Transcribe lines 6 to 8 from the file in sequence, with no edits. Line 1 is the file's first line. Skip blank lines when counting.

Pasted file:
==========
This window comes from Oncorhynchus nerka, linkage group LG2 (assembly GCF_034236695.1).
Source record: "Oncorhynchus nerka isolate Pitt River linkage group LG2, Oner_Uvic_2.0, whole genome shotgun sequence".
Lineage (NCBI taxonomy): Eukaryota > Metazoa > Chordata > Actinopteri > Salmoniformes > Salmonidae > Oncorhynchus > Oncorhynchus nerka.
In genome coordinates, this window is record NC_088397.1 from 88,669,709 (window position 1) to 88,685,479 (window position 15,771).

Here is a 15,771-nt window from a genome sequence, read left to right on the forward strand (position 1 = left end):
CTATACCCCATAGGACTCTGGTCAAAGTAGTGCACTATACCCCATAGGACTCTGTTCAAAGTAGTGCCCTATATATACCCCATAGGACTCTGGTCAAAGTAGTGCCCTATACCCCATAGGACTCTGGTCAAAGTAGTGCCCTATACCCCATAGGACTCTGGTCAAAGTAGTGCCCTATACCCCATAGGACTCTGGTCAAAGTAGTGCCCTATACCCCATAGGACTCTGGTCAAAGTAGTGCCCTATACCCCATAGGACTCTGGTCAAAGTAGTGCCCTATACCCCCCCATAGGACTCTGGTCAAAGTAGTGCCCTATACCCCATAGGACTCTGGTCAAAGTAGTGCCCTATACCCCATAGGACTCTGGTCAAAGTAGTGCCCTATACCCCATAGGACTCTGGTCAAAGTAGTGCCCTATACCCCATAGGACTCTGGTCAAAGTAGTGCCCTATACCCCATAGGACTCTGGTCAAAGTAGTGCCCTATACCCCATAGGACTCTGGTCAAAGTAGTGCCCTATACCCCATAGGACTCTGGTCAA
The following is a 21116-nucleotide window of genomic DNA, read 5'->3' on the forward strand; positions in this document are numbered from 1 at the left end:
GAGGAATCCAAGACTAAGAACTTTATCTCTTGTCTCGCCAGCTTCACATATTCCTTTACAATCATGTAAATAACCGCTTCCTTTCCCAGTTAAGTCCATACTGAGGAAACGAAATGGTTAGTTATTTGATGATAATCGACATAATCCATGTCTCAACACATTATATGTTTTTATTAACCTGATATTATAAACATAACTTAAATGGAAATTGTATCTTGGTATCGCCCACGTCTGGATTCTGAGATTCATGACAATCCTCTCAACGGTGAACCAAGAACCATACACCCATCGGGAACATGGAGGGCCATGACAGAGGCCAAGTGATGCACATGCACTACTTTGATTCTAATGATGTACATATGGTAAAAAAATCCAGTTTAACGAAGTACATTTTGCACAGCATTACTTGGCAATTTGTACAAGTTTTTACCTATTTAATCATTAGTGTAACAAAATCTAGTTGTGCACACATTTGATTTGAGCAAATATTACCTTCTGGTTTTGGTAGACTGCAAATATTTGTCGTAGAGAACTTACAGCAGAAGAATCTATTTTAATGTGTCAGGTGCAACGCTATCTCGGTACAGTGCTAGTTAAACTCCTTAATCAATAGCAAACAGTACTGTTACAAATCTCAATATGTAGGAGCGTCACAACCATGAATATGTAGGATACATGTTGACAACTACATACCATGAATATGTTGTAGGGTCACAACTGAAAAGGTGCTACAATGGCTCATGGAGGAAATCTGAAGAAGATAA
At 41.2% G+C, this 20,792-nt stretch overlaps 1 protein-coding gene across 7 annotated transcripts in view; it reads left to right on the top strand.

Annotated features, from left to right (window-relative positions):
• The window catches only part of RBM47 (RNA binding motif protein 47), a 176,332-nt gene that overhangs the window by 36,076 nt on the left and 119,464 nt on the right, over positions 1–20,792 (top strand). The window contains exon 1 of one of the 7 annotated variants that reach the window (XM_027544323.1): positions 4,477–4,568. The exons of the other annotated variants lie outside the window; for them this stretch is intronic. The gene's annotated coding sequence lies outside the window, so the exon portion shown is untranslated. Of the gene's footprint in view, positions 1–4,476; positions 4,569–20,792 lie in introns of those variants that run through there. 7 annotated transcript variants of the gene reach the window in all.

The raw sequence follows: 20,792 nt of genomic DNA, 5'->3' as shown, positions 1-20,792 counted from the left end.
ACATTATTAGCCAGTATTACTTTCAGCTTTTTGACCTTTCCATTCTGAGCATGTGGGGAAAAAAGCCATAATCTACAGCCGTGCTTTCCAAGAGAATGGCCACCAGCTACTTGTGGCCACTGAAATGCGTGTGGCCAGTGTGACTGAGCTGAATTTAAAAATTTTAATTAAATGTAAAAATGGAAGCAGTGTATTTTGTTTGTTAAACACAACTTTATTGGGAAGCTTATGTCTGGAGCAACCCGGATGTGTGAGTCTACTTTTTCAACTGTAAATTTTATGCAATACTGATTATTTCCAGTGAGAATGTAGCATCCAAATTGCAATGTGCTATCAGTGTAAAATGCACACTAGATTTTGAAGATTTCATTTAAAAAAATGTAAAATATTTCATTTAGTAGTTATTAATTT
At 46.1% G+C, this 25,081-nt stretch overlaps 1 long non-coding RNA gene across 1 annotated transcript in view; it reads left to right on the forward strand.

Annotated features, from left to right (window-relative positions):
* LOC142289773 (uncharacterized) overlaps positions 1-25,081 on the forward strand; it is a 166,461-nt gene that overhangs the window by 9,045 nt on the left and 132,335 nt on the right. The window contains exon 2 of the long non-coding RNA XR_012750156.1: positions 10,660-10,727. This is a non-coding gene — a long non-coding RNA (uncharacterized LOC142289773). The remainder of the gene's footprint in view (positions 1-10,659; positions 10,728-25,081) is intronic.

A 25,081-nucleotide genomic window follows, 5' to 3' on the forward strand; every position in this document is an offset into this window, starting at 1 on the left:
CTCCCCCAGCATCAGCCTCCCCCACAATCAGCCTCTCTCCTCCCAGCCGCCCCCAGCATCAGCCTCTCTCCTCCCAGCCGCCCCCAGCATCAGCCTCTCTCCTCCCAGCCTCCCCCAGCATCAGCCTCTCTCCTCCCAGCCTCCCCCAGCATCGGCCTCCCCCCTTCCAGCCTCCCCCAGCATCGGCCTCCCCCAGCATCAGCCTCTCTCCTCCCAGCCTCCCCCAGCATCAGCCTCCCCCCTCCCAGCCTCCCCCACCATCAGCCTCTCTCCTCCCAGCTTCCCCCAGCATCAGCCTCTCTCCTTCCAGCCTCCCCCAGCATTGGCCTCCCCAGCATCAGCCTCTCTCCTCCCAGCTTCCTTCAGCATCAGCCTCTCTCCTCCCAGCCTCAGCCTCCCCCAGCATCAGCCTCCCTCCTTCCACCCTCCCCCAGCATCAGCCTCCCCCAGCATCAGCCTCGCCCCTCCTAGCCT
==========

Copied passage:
CTATACCCCATAGGACTCTGGTCAAAGTAGTGCACTATACCCCATAGGACTCTGTTCAAAGTAGTGCCCTATATATACCCCATAGGACTCTGGTCAAAGTAGTGCCCTATACCCCATAGGACTCTGGTCAAAGTAGTGCCCTATACCCCATAGGACTCTGGTCAAAGTAGTGCCCTATACCCCATAGGACTCTGGTCAAAGTAGTGCCCTATACCCCATAGGACTCTGGTCAAAGTAGTGCCCTATACCCCATAGGACTCTGGTCAAAGTAGTGCCCTATACCCCCCCATAGGACTCTGGTCAAAGTAGTGCCCTATACCCCATAGGACTCTGGTCAAAGTAGTGCCCTATACCCCATAGGACTCTGGTCAAAGTAGTGCCCTATACCCCATAGGACTCTGGTCAAAGTAGTGCCCTATACCCCATAGGACTCTGGTCAAAGTAGTGCCCTATACCCCATAGGACTCTGGTCAAAGTAGTGCCCTATACCCCATAGGACTCTGGTCAAAGTAGTGCCCTATACCCCATAGGACTCTGGTCAA
The following is a 21116-nucleotide window of genomic DNA, read 5'->3' on the forward strand; positions in this document are numbered from 1 at the left end:
GAGGAATCCAAGACTAAGAACTTTATCTCTTGTCTCGCCAGCTTCACATATTCCTTTACAATCATGTAAATAACCGCTTCCTTTCCCAGTTAAGTCCATACTGAGGAAACGAAATGGTTAGTTATTTGATGATAATCGACATAATCCATGTCTCAACACATTATATGTTTTTATTAACCTGATATTATAAACATAACTTAAATGGAAATTGTATCTTGGTATCGCCCACGTCTGGATTCTGAGATTCATGACAATCCTCTCAACGGTGAACCAAGAACCATACACCCATCGGGAACATGGAGGGCCATGACAGAGGCCAAGTGATGCACATGCACTACTTTGATTCTAATGATGTACATATGGTAAAAAAATCCAGTTTAACGAAGTACATTTTGCACAGCATTACTTGGCAATTTGTACAAGTTTTTACCTATTTAATCATTAGTGTAACAAAATCTAGTTGTGCACACATTTGATTTGAGCAAATATTACCTTCTGGTTTTGGTAGACTGCAAATATTTGTCGTAGAGAACTTACAGCAGAAGAATCTATTTTAATGTGTCAGGTGCAACGCTATCTCGGTACAGTGCTAGTTAAACTCCTTAATCAATAGCAAACAGTACTGTTACAAATCTCAATATGTAGGAGCGTCACAACCATGAATATGTAGGATACATGTTGACAACTACATACCATGAATATGTTGTAGGGTCACAACTGAAAAGGTGCTACAATGGCTCATGGAGGAAATCTGAAGAAGATAA